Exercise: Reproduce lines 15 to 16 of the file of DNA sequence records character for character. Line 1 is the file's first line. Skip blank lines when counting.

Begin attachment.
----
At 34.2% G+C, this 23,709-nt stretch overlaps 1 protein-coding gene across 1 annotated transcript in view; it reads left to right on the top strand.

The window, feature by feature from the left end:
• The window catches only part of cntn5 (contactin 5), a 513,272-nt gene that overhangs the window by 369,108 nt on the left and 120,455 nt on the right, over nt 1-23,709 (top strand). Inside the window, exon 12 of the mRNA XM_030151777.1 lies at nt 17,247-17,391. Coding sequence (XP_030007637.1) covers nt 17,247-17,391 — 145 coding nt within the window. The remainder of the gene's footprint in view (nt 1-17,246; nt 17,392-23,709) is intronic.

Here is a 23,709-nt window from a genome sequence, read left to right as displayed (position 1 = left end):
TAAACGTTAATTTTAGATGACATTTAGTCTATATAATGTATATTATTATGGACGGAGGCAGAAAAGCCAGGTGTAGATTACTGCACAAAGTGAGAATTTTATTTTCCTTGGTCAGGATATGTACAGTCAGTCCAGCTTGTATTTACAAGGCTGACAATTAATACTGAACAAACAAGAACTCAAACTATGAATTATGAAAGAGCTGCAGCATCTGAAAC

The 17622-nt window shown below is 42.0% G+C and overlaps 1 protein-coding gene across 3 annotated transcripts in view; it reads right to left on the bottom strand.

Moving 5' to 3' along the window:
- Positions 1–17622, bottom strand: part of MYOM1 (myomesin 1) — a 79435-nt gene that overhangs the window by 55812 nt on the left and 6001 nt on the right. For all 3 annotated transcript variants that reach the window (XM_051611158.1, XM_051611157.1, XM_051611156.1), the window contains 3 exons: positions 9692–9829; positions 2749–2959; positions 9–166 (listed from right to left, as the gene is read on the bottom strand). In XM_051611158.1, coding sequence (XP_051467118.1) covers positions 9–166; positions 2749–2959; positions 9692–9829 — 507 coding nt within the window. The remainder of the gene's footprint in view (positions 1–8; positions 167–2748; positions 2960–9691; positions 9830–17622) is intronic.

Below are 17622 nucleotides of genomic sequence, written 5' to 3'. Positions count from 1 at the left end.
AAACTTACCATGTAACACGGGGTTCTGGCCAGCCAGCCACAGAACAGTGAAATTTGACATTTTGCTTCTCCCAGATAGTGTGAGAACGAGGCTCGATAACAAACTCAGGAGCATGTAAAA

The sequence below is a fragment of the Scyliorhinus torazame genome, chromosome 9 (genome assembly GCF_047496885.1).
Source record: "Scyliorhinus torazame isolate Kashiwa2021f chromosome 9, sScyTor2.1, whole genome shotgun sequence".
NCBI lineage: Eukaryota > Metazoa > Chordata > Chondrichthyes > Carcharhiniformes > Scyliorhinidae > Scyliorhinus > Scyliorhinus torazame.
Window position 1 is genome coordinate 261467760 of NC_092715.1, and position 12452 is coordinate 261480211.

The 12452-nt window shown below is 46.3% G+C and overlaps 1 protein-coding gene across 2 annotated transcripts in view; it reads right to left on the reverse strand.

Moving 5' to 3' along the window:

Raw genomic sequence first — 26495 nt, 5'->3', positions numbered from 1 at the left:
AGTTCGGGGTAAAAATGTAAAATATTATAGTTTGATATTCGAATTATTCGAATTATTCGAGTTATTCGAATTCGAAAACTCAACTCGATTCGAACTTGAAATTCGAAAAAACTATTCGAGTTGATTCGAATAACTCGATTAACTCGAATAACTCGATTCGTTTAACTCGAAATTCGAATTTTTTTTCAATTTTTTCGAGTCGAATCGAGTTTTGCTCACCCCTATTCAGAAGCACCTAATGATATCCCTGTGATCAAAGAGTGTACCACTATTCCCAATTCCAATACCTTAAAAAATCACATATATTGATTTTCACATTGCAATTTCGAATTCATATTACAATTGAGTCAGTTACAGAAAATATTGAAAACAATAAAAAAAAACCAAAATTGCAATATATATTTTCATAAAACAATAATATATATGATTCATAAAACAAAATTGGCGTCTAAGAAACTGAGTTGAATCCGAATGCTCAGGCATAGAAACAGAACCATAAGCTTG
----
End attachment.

The 12452-nt window shown below is 46.3% G+C and overlaps 1 protein-coding gene across 2 annotated transcripts in view; it reads right to left on the reverse strand.

Moving 5' to 3' along the window: